Extracting Value from Data


A featured segment designed to share business-critical information to seed-selling professionals. Visit SeedWorld.com to download this department and other tools to help you sell seed to farmers.

Are you missing out on profit opportunities?

The old adage of profit being a numbers game is taking a back seat to data. Data drives decisions — at the farm level, at the dealer level and at the corporate level. Through the years, seed dealers and retailers have amassed large amounts of data, whether they know it or not. While it might not be organized or easily searchable, that data may be able to help you better serve existing customers or attract new ones.

What data do you already have that can help drive decisions?

What data do you already have that can help drive decisions?

Outside of agriculture, some of the best-performing retailers use analytics not just for finance and operational activities, but to boost their competitive advantage on everything from displays to marketing and from customer service to customer experience.

According to Massachusetts Institute of Technology, top-performing organizations are twice as likely to apply analytics to activities. Companies need to know what is happening now and what will likely happen next, and then plan for how to get the best results from those circumstances.

How can you use data to better service existing customers and attract new ones?

While there’s been an enormous push to mine data at the farm level, Michael Gunderson, an associate professor in the Department of Agricultural Economics at Purdue University, says retailers should first dive into their own data to see what opportunities they might be missing.

Retail-Level Data

“Data is intelligence,” says Greg Reisz, owner of the Iowa-based E4 Crop Intelligence. He explains that data (seed variety, acres planted and inventory) leads to information (patterns, increases, decreases and holes), which results in intelligence (understanding key drivers, actions that make sense and issues to anticipate).

“The limiting factor for consultants is often the effort involved to capture, store, analyze and communicate information back to customers,” Reisz says, noting that the relationships between ag retailers and growers are becoming more sophisticated and technology-dependent.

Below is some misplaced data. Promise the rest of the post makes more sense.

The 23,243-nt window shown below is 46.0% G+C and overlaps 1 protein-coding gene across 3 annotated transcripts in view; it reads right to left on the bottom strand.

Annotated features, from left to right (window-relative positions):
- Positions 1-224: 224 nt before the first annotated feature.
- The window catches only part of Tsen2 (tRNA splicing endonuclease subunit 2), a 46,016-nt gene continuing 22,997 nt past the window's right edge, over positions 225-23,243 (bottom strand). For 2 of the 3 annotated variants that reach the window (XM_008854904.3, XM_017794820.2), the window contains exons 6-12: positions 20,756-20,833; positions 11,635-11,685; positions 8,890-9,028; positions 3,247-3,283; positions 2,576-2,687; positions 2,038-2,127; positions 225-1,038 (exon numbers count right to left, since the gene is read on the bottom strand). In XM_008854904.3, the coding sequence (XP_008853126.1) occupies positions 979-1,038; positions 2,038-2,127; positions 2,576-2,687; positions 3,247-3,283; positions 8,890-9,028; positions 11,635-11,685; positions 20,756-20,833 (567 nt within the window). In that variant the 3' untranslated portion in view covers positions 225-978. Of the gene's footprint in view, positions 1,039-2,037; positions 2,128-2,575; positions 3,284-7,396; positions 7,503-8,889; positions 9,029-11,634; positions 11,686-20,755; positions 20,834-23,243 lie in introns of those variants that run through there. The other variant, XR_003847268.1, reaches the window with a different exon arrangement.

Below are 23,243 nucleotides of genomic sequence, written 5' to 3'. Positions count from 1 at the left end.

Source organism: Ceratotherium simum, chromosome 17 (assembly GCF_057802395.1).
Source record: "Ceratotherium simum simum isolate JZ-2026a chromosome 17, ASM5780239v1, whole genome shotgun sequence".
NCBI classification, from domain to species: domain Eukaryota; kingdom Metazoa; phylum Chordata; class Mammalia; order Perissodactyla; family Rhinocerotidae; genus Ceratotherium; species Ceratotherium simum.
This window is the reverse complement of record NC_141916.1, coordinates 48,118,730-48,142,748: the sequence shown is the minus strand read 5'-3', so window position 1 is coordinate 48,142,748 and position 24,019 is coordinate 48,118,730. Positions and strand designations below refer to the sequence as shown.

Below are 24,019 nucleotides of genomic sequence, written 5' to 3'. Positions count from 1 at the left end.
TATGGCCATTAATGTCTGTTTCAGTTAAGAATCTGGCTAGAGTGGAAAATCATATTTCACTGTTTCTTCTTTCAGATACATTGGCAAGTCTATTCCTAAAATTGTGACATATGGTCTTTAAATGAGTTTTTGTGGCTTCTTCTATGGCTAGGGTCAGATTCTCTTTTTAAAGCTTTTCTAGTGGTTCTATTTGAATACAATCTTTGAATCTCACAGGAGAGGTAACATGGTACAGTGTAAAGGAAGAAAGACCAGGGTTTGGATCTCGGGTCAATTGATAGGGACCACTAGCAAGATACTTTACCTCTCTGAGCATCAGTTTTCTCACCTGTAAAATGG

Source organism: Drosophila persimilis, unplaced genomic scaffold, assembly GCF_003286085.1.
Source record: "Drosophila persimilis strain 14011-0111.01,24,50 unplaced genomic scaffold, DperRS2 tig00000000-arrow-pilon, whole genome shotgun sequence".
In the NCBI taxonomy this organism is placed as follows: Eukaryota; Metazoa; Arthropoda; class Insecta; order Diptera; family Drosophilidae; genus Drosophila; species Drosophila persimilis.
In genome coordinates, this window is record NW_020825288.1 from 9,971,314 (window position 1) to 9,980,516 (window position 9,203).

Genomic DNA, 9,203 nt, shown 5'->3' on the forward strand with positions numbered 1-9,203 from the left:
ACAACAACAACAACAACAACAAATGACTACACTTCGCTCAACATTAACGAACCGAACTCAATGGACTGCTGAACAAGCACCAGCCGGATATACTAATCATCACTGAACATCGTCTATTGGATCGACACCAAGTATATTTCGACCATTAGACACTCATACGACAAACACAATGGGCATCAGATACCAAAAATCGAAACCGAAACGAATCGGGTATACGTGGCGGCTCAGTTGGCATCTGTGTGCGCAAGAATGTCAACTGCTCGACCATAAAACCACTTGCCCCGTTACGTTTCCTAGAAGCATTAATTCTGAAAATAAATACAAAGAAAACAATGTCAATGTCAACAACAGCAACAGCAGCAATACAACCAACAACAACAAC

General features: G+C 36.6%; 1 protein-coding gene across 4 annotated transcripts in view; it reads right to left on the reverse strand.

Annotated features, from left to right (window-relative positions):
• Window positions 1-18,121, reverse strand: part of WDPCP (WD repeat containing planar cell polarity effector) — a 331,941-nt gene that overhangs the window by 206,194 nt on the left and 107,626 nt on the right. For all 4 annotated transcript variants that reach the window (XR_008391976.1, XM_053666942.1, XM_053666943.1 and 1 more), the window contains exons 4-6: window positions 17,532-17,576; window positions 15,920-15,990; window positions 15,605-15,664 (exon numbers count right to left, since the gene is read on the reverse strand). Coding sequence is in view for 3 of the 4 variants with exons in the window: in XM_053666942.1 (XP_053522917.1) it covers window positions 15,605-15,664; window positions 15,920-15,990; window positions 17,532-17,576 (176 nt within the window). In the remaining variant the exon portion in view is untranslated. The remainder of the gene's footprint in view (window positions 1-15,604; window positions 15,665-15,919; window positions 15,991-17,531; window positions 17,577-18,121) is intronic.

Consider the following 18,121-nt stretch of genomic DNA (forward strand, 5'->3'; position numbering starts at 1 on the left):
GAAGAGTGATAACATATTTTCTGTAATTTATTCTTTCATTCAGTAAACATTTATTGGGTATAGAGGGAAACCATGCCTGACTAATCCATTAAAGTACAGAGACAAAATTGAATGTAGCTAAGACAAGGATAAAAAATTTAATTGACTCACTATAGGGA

Michael Gunderson

“If you understand what it costs to supply a certain customer, data analysis becomes easy. The challenge is defining a customer.”
— Michael Gunderson

One dominant trend in the retail sector is being able to provide precision ag support to farmers, which comes back to data management.

Reisz’ company offers the E4 platform, which he says has several retailer-friendly features, including the ability to manage numerous growers, generate field-specific variable-rate application instructions and work-order activities.

“Collecting data today is easy,” Reisz says. “The challenge is transforming gigabytes of data into insights you can use. Around here, we call such high-value information ‘crop intelligence.’”

Reisz shares that the E4 platform can help retailers manage business critical components, such as human relations, lender relations, business planning and cash-flow or capital analysis.

Having a good understanding of your data can also help in managing customer relationships, supplier relationships  and employee relationships.

Purdue’s Gunderson says for seed dealers and retailers, a good place to start is tracking revenue by customer. “What are the costs of serving that customer?” he asks. “If you understand what it costs to supply a certain customer, data analysis becomes easy. The challenge is defining a customer — is it a farm, a family enterprise, a brother?”

Bruce Erickson, the Purdue agronomy education distance and outreach director, adds that the whole purpose of data management is to extract meaningful information to be applied to current or future decisions. “If there is no opportunity to influence the decision, there is no reason to collect the data.”

Organizing data can help when it comes to making decisions about which genetics or varieties to stock, risk management, fertilizer, crop protection, marketing, finance and equipment.

Getting Started

Steve LaValle, Eric Lesser, Rebecca Shockley, Michael Hopkins and Nina Kruschwitz authored the MIT Sloan Management Review, “Big Data, Analytics and the Path from Insights to Value.” The authors provide five easy-to-remember recommendations to help companies get started and improve their data management:

1. Think big.
2. Start in the middle.
3. Make analytics come alive.
4. Add, don’t detract.
5. Build the parts, plan the whole.

According to the review, businesses should plan to tackle the biggest issues first. The theory here is that the bigger the issue, the more buy-in you’ll get from top management to get involved; however, they caution not to start doing analytics without a strategic business direction.

In getting started, the authors say not to focus so much on all the data, but focus on questions.

“Organizations traditionally are tempted to start by gathering all available data before beginning their analysis,” according to the review. “Too often, this leads to an all-encompassing focus on data management — collecting, cleansing and converting data — that leaves little time, energy or resources to understand its potential uses.

“Instead organizations should start in what might seem like the middle of the process, implementing analytics by first defining the insights and questions needed to meet the big business objective and then identifying those pieces of data needed for answers. The insights delivered through these initial models will help illuminate gaps in the data infrastructure and business processes.”